November 19, 2015
Earlier Pre-Clovis Dates Found at Monte Verde
Tom Dillehay, the archaeologist who excavated the first proven Pre-Clovis site in the Americas, Monte Verde, Chile has just published results of his latest excavations at the site. He has uncovered artifacts with burned features that are dated to 16,500 BCE. He found burned faunal remains, worked stones, and human knapped flakes that date to 16,500-12-500 BCE. The site is a seasonal site where humans periodically camped. The idea that humans spread rapidly from established sites across the Americas is now in question. Coastal travel for the First Americans was probably easy, but moving inland may have had many difficulties. The earliest human skulls found in the Americas are surprisingly variable, and the earliest populations may have been largely wiped out by later arrivers. The traces of the earliest people may have been found in recent gentic studies in modern South American populations.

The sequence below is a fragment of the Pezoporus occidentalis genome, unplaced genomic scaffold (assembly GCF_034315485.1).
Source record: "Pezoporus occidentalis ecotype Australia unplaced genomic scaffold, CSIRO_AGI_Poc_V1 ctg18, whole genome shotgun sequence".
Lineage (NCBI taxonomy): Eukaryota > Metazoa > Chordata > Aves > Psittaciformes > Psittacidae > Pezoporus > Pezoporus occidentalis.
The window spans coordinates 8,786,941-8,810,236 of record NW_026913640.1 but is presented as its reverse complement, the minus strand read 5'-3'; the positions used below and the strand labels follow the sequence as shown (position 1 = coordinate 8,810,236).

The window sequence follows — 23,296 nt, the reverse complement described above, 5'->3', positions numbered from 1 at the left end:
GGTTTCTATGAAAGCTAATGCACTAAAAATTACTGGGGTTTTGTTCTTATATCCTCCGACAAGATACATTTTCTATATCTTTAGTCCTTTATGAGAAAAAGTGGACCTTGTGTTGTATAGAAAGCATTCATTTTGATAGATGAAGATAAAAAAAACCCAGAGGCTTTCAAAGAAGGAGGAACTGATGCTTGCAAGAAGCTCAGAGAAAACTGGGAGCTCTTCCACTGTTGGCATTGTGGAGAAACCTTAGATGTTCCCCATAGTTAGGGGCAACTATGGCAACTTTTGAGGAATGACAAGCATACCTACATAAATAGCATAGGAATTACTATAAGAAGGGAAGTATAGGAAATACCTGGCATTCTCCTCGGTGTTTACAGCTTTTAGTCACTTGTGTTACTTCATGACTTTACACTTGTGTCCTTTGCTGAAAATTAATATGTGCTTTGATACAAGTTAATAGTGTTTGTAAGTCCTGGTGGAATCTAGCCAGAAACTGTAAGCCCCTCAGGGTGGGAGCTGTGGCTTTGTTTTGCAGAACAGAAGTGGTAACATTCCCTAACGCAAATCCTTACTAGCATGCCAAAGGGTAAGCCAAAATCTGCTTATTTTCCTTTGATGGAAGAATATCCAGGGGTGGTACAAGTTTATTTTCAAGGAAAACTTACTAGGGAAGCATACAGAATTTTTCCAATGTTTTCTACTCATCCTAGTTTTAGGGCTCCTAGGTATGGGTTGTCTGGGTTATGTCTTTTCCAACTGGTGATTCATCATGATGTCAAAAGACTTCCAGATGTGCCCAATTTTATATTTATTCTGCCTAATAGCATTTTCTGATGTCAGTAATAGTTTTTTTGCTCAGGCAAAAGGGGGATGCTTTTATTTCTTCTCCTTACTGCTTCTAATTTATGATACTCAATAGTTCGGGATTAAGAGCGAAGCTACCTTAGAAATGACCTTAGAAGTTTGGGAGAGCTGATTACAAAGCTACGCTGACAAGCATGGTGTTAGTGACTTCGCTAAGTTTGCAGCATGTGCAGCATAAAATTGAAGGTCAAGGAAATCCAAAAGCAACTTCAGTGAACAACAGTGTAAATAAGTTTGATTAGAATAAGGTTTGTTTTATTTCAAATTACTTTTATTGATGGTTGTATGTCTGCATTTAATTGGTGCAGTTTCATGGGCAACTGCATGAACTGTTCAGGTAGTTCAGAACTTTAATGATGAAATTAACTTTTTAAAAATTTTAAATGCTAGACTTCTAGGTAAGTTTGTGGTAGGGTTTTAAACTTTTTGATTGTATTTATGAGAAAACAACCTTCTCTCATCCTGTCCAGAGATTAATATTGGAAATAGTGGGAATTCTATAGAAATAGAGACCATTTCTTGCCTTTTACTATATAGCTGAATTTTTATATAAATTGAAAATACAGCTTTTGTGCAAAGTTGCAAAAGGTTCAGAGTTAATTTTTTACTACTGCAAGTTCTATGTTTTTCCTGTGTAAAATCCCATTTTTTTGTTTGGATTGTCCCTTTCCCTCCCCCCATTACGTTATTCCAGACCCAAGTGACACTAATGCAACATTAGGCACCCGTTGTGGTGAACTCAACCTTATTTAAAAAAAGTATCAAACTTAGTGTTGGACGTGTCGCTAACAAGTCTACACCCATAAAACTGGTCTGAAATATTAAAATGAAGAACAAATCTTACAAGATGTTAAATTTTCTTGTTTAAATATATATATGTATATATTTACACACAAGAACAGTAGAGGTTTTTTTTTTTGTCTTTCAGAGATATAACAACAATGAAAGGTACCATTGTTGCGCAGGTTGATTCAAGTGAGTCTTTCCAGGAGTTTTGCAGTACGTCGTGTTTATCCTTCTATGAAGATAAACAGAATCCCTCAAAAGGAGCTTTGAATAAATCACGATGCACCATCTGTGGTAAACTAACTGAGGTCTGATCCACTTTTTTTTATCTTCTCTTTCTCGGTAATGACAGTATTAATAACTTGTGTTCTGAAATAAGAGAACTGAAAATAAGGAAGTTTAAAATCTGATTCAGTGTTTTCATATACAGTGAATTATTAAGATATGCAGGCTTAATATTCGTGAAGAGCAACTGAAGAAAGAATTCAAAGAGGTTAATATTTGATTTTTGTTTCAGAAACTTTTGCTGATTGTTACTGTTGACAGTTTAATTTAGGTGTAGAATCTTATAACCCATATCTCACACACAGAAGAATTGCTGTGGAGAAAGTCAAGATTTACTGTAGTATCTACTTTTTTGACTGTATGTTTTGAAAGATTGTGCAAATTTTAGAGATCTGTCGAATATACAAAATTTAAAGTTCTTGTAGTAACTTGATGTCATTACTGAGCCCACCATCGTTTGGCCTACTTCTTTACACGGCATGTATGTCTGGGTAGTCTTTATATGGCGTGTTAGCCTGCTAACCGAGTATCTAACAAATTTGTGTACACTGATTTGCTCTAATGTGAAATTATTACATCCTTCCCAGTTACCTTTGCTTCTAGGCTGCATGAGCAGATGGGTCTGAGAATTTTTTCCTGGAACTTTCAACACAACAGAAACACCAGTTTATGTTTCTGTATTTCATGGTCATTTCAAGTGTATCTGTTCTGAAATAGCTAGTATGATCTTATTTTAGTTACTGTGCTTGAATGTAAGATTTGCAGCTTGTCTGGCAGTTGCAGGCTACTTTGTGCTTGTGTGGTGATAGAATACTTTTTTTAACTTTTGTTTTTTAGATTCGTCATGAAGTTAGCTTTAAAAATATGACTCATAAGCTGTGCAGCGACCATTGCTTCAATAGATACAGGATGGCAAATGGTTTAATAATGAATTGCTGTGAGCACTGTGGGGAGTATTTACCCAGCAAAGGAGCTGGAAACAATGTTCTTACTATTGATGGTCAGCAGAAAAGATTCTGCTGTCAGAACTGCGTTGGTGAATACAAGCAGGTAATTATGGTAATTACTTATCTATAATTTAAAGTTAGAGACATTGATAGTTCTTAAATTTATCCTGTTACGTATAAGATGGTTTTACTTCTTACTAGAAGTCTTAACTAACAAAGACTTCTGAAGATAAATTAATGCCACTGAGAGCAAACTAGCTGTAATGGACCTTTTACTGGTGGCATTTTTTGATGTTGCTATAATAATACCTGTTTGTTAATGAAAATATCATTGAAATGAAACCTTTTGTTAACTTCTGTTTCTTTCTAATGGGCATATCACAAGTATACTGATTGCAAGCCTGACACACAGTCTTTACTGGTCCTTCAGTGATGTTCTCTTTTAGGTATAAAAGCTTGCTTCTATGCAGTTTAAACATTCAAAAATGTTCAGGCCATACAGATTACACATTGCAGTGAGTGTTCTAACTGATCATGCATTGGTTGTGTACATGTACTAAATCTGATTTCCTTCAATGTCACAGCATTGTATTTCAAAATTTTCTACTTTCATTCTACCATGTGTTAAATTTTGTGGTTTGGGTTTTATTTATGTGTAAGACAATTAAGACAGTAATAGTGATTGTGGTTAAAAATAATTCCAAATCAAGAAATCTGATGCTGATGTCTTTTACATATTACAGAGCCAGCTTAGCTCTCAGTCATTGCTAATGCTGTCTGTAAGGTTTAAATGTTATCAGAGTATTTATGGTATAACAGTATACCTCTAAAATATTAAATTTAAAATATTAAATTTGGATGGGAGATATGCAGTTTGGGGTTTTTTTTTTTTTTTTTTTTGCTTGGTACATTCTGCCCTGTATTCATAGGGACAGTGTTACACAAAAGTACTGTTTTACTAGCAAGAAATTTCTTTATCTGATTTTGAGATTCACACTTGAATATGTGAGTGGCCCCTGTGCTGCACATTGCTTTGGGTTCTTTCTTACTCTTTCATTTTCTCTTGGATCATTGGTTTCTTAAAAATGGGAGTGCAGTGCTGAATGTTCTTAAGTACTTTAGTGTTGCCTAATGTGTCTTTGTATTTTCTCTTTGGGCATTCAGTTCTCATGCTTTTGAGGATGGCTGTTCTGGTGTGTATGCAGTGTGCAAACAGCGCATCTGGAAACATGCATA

The latest research by Tom Dillehay is on PLoS One 10 (see reference below):
John Hawkes has the report here;
Mike Ruggeri’s Pre-Clovis and Clovis World
Mike Ruggeri’s Pre-Clovis and Clovis World Magazine
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